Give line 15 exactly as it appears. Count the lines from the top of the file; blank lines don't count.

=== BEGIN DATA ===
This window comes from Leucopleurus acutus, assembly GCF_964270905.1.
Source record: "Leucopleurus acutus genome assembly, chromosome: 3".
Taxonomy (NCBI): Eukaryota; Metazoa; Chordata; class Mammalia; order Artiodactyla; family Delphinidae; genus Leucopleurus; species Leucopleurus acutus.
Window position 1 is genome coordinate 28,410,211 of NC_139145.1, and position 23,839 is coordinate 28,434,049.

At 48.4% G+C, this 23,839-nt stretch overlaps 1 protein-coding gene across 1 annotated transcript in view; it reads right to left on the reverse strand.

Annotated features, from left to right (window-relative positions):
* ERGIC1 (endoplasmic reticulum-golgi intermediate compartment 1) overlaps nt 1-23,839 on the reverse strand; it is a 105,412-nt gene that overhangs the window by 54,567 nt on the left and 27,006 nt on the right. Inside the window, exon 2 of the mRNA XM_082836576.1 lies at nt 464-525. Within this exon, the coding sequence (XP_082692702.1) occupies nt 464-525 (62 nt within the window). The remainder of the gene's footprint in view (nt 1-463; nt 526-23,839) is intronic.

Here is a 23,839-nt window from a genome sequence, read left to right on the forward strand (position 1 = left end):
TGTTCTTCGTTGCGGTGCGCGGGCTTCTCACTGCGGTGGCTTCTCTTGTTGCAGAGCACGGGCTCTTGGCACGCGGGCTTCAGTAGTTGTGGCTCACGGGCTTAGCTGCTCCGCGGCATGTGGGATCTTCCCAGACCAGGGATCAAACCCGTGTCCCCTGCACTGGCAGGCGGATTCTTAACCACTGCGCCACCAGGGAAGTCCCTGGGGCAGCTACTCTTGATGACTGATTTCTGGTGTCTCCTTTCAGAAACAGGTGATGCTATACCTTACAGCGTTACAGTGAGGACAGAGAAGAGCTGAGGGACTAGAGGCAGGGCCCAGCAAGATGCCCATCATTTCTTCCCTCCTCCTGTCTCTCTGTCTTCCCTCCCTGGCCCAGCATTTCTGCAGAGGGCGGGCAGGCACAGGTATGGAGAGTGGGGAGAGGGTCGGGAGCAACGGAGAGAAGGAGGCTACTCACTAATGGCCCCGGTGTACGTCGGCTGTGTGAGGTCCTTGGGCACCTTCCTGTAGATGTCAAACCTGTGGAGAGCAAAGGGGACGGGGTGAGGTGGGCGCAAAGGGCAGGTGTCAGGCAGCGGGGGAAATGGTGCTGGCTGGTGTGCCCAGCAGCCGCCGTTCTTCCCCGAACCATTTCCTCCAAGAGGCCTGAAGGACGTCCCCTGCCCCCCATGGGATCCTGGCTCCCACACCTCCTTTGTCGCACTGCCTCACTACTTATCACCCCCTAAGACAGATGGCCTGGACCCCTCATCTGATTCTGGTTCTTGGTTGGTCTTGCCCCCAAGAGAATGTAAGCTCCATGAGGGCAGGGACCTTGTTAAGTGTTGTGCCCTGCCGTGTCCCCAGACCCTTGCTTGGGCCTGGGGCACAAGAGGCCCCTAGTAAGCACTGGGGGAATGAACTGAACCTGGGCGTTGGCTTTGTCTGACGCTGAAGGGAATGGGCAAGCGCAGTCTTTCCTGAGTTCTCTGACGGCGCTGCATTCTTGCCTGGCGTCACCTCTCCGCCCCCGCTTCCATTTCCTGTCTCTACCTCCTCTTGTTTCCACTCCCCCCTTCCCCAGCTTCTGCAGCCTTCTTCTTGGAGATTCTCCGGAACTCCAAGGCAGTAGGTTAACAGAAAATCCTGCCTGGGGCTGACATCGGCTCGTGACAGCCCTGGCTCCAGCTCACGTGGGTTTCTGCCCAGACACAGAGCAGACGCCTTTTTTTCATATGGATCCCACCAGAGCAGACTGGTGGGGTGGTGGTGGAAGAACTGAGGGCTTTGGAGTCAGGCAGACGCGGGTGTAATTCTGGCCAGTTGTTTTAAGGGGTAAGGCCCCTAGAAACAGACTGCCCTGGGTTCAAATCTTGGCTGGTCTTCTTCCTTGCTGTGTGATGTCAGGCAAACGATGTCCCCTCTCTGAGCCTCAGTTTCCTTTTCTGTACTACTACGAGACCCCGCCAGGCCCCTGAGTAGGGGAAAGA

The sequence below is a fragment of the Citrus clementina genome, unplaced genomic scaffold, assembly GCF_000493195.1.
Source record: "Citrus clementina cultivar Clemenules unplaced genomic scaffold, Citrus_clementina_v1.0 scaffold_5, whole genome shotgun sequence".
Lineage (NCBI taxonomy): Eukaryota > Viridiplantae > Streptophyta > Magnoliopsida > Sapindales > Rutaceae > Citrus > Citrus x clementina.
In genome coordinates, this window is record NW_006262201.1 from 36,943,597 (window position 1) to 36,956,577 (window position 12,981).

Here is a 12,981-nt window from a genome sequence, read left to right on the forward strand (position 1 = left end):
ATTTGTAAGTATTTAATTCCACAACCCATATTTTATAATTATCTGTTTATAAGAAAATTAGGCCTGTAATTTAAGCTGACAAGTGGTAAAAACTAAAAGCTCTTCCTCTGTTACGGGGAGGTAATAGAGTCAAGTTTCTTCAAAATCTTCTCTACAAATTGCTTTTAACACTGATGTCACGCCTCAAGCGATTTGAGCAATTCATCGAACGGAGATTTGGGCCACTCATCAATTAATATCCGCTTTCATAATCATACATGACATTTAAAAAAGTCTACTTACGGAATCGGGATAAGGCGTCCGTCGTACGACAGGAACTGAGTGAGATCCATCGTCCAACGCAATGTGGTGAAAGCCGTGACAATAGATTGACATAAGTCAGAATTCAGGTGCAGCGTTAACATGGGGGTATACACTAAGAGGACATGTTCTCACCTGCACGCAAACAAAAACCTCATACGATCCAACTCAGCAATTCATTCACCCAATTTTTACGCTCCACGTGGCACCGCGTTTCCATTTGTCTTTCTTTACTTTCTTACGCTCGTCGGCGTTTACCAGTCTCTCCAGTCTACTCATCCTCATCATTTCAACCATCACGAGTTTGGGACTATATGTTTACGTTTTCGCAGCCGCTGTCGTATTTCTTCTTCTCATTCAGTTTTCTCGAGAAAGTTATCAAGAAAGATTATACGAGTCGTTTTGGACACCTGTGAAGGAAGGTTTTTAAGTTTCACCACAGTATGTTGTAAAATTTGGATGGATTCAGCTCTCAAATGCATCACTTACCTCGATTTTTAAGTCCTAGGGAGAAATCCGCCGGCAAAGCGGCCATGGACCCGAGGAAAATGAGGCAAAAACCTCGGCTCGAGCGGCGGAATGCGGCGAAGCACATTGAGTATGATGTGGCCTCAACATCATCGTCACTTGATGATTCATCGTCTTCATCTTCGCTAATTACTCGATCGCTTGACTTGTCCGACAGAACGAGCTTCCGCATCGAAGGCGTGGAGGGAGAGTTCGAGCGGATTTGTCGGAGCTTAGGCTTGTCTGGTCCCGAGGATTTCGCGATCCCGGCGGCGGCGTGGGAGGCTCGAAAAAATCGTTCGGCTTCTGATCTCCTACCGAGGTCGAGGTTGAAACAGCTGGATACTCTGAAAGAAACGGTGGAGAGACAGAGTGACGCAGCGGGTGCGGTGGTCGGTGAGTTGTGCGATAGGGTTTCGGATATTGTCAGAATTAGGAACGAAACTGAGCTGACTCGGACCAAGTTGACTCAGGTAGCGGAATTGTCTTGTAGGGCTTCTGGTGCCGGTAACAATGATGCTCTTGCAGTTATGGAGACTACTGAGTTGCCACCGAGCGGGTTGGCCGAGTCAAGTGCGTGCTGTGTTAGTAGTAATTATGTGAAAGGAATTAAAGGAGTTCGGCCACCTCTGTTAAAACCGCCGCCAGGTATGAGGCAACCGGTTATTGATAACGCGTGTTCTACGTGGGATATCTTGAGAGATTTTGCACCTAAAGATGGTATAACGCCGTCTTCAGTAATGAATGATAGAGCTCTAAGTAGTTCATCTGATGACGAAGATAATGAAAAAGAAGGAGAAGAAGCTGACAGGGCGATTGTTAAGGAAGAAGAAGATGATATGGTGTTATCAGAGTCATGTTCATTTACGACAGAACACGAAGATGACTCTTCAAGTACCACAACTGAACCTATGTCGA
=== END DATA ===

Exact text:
ATTTGTAAGTATTTAATTCCACAACCCATATTTTATAATTATCTGTTTATAAGAAAATTAGGCCTGTAATTTAAGCTGACAAGTGGTAAAAACTAAAAGCTCTTCCTCTGTTACGGGGAGGTAATAGAGTCAAGTTTCTTCAAAATCTTCTCTACAAATTGCTTTTAACACTGATGTCACGCCTCAAGCGATTTGAGCAATTCATCGAACGGAGATTTGGGCCACTCATCAATTAATATCCGCTTTCATAATCATACATGACATTTAAAAAAGTCTACTTACGGAATCGGGATAAGGCGTCCGTCGTACGACAGGAACTGAGTGAGATCCATCGTCCAACGCAATGTGGTGAAAGCCGTGACAATAGATTGACATAAGTCAGAATTCAGGTGCAGCGTTAACATGGGGGTATACACTAAGAGGACATGTTCTCACCTGCACGCAAACAAAAACCTCATACGATCCAACTCAGCAATTCATTCACCCAATTTTTACGCTCCACGTGGCACCGCGTTTCCATTTGTCTTTCTTTACTTTCTTACGCTCGTCGGCGTTTACCAGTCTCTCCAGTCTACTCATCCTCATCATTTCAACCATCACGAGTTTGGGACTATATGTTTACGTTTTCGCAGCCGCTGTCGTATTTCTTCTTCTCATTCAGTTTTCTCGAGAAAGTTATCAAGAAAGATTATACGAGTCGTTTTGGACACCTGTGAAGGAAGGTTTTTAAGTTTCACCACAGTATGTTGTAAAATTTGGATGGATTCAGCTCTCAAATGCATCACTTACCTCGATTTTTAAGTCCTAGGGAGAAATCCGCCGGCAAAGCGGCCATGGACCCGAGGAAAATGAGGCAAAAACCTCGGCTCGAGCGGCGGAATGCGGCGAAGCACATTGAGTATGATGTGGCCTCAACATCATCGTCACTTGATGATTCATCGTCTTCATCTTCGCTAATTACTCGATCGCTTGACTTGTCCGACAGAACGAGCTTCCGCATCGAAGGCGTGGAGGGAGAGTTCGAGCGGATTTGTCGGAGCTTAGGCTTGTCTGGTCCCGAGGATTTCGCGATCCCGGCGGCGGCGTGGGAGGCTCGAAAAAATCGTTCGGCTTCTGATCTCCTACCGAGGTCGAGGTTGAAACAGCTGGATACTCTGAAAGAAACGGTGGAGAGACAGAGTGACGCAGCGGGTGCGGTGGTCGGTGAGTTGTGCGATAGGGTTTCGGATATTGTCAGAATTAGGAACGAAACTGAGCTGACTCGGACCAAGTTGACTCAGGTAGCGGAATTGTCTTGTAGGGCTTCTGGTGCCGGTAACAATGATGCTCTTGCAGTTATGGAGACTACTGAGTTGCCACCGAGCGGGTTGGCCGAGTCAAGTGCGTGCTGTGTTAGTAGTAATTATGTGAAAGGAATTAAAGGAGTTCGGCCACCTCTGTTAAAACCGCCGCCAGGTATGAGGCAACCGGTTATTGATAACGCGTGTTCTACGTGGGATATCTTGAGAGATTTTGCACCTAAAGATGGTATAACGCCGTCTTCAGTAATGAATGATAGAGCTCTAAGTAGTTCATCTGATGACGAAGATAATGAAAAAGAAGGAGAAGAAGCTGACAGGGCGATTGTTAAGGAAGAAGAAGATGATATGGTGTTATCAGAGTCATGTTCATTTACGACAGAACACGAAGATGACTCTTCAAGTACCACAACTGAACCTATGTCGA